Even the scientists most concerned about climate change rebuke this assertion. Michael Mann, who is a professor of atmospheric science at Penn State and a superstar of the movement to fight climate change, wrote that “There is no evidence of climate change scenarios that would render human beings extinct.”
In Michael Shellenberger’s book, Apocalypse Never, he notes that Stanford University atmospheric scientist Ken Caldeira also said that “climate change does not threaten human extinction.”
Some of the fear about human extinction undoubtedly started after Rep. Alexandria Ocasio-Cortez declared, in 2019, that “The world is going to end in twelve years if we don’t address climate change.” But, as Shellenberger documents in his book, climate scientists from NASA said that “All the time-limited frames are bulls–t,” and a paleoclimate researcher at the University of Wisconsin-Madison said that her statement was a “mischaracterization.”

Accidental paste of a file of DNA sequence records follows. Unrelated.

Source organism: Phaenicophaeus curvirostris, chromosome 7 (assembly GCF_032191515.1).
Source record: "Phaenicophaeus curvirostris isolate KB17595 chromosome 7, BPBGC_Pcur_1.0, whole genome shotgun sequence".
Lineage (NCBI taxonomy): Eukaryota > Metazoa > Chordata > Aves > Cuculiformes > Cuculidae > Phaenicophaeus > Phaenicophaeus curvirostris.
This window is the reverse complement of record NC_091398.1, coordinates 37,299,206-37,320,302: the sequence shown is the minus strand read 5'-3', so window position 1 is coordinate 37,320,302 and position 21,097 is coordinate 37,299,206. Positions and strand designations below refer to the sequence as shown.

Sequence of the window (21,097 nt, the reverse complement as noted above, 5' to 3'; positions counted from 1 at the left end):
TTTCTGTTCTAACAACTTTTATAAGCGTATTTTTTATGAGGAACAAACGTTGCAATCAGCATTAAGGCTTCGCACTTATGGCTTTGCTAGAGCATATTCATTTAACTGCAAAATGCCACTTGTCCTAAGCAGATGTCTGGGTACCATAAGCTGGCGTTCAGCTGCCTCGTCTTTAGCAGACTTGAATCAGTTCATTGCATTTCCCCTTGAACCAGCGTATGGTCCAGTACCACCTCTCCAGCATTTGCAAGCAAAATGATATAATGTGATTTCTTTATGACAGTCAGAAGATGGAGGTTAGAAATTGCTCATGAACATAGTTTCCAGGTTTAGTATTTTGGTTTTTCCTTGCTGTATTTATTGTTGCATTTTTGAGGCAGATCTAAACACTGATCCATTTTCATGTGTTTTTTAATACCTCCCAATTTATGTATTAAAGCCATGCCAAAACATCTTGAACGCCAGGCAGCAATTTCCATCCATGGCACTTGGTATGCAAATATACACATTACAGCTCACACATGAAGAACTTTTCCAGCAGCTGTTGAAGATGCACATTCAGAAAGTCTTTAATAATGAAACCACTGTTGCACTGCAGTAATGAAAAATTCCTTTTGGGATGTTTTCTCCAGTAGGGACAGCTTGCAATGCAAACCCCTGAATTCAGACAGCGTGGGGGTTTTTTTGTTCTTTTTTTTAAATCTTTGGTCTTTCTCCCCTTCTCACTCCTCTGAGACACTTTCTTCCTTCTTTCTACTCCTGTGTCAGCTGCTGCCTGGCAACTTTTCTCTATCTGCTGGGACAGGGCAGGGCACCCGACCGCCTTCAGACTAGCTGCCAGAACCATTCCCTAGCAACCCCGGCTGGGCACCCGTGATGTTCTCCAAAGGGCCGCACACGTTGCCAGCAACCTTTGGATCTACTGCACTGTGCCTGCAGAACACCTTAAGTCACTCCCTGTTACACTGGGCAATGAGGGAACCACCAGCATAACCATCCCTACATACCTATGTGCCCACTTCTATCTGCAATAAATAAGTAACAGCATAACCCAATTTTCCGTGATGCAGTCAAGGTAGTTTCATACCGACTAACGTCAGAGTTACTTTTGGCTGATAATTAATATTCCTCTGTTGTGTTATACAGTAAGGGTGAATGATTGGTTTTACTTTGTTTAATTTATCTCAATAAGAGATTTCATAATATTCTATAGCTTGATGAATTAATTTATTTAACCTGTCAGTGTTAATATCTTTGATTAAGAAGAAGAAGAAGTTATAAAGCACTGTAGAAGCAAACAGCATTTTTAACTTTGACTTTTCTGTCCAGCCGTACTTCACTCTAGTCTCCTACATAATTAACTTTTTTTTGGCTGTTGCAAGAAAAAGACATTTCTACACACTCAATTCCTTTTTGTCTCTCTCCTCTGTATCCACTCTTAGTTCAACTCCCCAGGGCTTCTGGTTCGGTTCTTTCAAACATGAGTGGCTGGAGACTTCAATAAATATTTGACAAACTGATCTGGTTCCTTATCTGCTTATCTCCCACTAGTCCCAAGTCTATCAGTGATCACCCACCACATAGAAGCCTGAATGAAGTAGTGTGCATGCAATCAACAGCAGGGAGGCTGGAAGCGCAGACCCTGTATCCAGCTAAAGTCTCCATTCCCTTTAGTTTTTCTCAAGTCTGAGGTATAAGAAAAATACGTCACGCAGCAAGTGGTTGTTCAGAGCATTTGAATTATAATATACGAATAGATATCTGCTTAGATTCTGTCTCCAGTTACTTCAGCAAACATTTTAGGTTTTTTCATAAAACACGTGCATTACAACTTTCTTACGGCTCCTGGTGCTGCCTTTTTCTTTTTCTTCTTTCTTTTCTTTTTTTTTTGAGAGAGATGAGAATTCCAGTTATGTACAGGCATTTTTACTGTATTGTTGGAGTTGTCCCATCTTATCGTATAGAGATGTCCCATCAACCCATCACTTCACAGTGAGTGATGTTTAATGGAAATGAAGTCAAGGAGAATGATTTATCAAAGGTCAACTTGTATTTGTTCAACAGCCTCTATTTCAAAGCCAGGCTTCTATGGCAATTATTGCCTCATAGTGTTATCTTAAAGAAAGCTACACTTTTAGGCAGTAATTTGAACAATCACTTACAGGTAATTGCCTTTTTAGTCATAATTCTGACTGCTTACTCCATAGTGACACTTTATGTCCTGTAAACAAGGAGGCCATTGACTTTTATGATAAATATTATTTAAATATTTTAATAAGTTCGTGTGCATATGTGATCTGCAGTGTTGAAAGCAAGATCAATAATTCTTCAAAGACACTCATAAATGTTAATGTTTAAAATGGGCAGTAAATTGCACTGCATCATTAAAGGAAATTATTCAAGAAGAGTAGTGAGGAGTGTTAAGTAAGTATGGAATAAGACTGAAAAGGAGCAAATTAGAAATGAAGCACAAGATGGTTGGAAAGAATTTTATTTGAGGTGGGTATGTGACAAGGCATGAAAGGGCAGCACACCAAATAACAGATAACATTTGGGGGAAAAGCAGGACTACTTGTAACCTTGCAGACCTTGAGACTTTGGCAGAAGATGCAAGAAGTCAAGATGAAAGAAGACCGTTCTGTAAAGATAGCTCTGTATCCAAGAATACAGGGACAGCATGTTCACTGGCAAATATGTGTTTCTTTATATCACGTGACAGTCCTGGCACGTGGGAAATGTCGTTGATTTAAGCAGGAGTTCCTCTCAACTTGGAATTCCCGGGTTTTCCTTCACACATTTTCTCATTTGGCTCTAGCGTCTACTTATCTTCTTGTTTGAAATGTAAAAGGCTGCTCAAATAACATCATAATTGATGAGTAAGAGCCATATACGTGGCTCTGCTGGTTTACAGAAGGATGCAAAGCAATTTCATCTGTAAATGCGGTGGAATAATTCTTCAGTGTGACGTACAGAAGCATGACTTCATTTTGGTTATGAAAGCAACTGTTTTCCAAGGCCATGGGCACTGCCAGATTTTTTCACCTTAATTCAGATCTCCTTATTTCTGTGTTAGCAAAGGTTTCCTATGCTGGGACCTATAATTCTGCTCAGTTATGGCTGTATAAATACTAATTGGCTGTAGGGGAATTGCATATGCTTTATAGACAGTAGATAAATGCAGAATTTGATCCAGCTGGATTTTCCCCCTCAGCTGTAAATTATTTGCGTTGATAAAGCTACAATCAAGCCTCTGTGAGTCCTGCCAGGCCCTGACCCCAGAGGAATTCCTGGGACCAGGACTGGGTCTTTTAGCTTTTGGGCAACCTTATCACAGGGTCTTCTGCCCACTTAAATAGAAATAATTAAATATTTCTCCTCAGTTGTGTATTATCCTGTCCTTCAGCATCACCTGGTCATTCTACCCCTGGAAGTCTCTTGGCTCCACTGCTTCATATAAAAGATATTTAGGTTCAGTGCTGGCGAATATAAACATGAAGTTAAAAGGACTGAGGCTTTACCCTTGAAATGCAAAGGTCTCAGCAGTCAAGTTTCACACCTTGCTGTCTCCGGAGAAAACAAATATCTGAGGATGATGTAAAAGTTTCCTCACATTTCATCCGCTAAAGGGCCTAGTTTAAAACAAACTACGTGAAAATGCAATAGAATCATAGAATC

In short, there are virtually no scientists who believe, and there is no science to support, the idea that humans will go extinct from climate change.
Usually stemming from the belief that humans will go extinct from climate change is the perception that it is currently making life substantially more dangerous for humans. But, in fact, humans are actually much more protected from climate-related disasters than we were just 100 years ago.
Bjorn Lomborg, who is a visiting professor at Copenhagen Business School and a visiting fellow at Stanford University’s Hoover Institution, has shown — based on data from the International Disaster Database — that the individual risk of a climate-related death (ie. from hurricanes, droughts, extreme temperatures, etc.) has declined by 98.9% since 1920.
It is certainly the case that models project storms and other climate-related events to get more intense going forward. But (aside from the fact models have historically failed to accurately predict future climate developments) that does not necessarily mean the positive trend over the past 100 years will reverse itself.